Kendwa Beach on the North Western coast is beautiful. Here you can swim during low and high tide, which is not always possible on the East side of the island. Just beware of the "Sea Urchins" that give a powerful sting if stepped upon during low tide. Kendwa offers lots of beach bars and restaurants serving everything from pizza to local curries. Kendwa Beach is also known for the Full Moon Party, arranged Saturdays just before or after a full moon. While not as big or extreme as those arranged in Thailand, the parties on Zanzibar attract quite a large group of people, especially when the full moon coincides with public holidays in Europe and North America (eg Easter and Christmas).
The Beaches on the South East coast are popular among travellers. The sand is brilliant white, and the warm waters of the Indian Ocean are a deep teal.
- Fishing with local Dhow with and "jumping" out of coral reef like a local, the most exciting feeling must try in a life time.
- Sit and stare at the water for hours on end.
- Arrange for a ride on a local's dhow (a carved, wooden boat).
- Cooking course with local women.
- Rent a bicycle and explore the village.
- Makunduchi * Join the Mwaka Kogwa festival in July.
- Kizimkazi is famous for the Dolphin Tour. You can take this beautiful (but not necessarily moral) tour from the beach after negotiating price with the local captains.
Kitesurf is a popular sport in Paje Beach, where the crystalline lagoon waters and reef protection offer ideal conditions for both advanced and beginner kitesurfers. At full moon the lagoon maybe very full and conditions may be suboptimal. Zanzibar Kite Paradise  offers beginning classes as well as rentals.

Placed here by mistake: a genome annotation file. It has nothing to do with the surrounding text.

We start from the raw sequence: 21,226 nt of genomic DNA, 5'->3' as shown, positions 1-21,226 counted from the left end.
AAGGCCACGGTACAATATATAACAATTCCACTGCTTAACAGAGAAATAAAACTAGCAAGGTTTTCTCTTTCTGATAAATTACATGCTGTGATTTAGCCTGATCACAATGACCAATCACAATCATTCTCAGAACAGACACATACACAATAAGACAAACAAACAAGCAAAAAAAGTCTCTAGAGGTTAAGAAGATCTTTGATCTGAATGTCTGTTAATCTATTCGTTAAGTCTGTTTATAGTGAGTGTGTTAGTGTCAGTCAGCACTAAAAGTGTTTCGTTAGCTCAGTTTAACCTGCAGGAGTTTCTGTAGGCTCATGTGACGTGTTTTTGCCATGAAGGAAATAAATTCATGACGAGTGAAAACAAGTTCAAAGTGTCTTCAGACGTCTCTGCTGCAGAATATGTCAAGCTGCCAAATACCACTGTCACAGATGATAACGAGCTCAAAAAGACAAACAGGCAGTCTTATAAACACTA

Find plenty of opportunities for scuba diving; Rising Sun Dive Center  (based at the Breezes beach resort)
Zanzibar Butterfly Centre, Pete village (1km before Jozani Forest Park), . 09:00-17:00. The Zanzibar Butterfly Centre (ZBC) is a community and environmental project located in Pete village next to Jozani-Chwaka Bay National Park. ZBC has trained local people from the Pete community to farm the butterflies sustainably and buys their pupae for the netted garden. Revenue generated by tourist admissions supports ZBC with the project’s aims of poverty alleviation and conservation of the local forest. ZBC provides visitors with a unique and fascinating opportunity to learn about all the different butterfly life cycle stages close up in one of Africa's largest butterfly exhibits. Visitors can enjoy an interactive tour with one of the knowledgeable guides in the tropical garden where hundreds of butterflies, all of which are native species to Zanzibar, fly freely. USD5 per person. USD5.
Menai Bay Conservation Area Snorkel Excursions (Fumba Water Sports), Fumba (25 minutes south of Zanzibar airport), +25 5 774878701. Menai Bay Conservation Area in the southwest side region holds very pristine and colourful coral reef systems with abundant sea life. Take a morning trip out to snorkel or dive in a traditional Swahili dhow then come back to an all inclusive lunch from Fumba Beach Lodge. USD45-95.